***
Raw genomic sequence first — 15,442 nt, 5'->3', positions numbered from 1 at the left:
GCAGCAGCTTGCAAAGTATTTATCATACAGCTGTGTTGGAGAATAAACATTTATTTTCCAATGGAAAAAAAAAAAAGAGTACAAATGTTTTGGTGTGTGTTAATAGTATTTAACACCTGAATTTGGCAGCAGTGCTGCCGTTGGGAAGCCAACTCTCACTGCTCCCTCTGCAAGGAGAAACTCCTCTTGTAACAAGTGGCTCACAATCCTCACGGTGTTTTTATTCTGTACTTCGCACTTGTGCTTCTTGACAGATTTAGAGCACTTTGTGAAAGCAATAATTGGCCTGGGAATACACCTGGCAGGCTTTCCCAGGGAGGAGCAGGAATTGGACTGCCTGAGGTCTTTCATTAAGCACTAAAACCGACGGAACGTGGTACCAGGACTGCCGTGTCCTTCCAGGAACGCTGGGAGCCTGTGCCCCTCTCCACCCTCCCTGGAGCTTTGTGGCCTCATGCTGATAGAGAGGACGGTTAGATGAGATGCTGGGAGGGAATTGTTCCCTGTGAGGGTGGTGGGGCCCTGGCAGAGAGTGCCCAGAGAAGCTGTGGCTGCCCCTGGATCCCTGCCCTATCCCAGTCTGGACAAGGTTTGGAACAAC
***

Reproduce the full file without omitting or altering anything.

Raw genomic sequence first — 15,442 nt, 5'->3', positions numbered from 1 at the left:
GCAGCAGCTTGCAAAGTATTTATCATACAGCTGTGTTGGAGAATAAACATTTATTTTCCAATGGAAAAAAAAAAAAGAGTACAAATGTTTTGGTGTGTGTTAATAGTATTTAACACCTGAATTTGGCAGCAGTGCTGCCGTTGGGAAGCCAACTCTCACTGCTCCCTCTGCAAGGAGAAACTCCTCTTGTAACAAGTGGCTCACAATCCTCACGGTGTTTTTATTCTGTACTTCGCACTTGTGCTTCTTGACAGATTTAGAGCACTTTGTGAAAGCAATAATTGGCCTGGGAATACACCTGGCAGGCTTTCCCAGGGAGGAGCAGGAATTGGACTGCCTGAGGTCTTTCATTAAGCACTAAAACCGACGGAACGTGGTACCAGGACTGCCGTGTCCTTCCAGGAACGCTGGGAGCCTGTGCCCCTCTCCACCCTCCCTGGAGCTTTGTGGCCTCATGCTGATAGAGAGGACGGTTAGATGAGATGCTGGGAGGGAATTGTTCCCTGTGAGGGTGGTGGGGCCCTGGCAGAGAGTGCCCAGAGAAGCTGTGGCTGCCCCTGGATCCCTGCCCTATCCCAGTCTGGACAAGGTTTGGAACAAC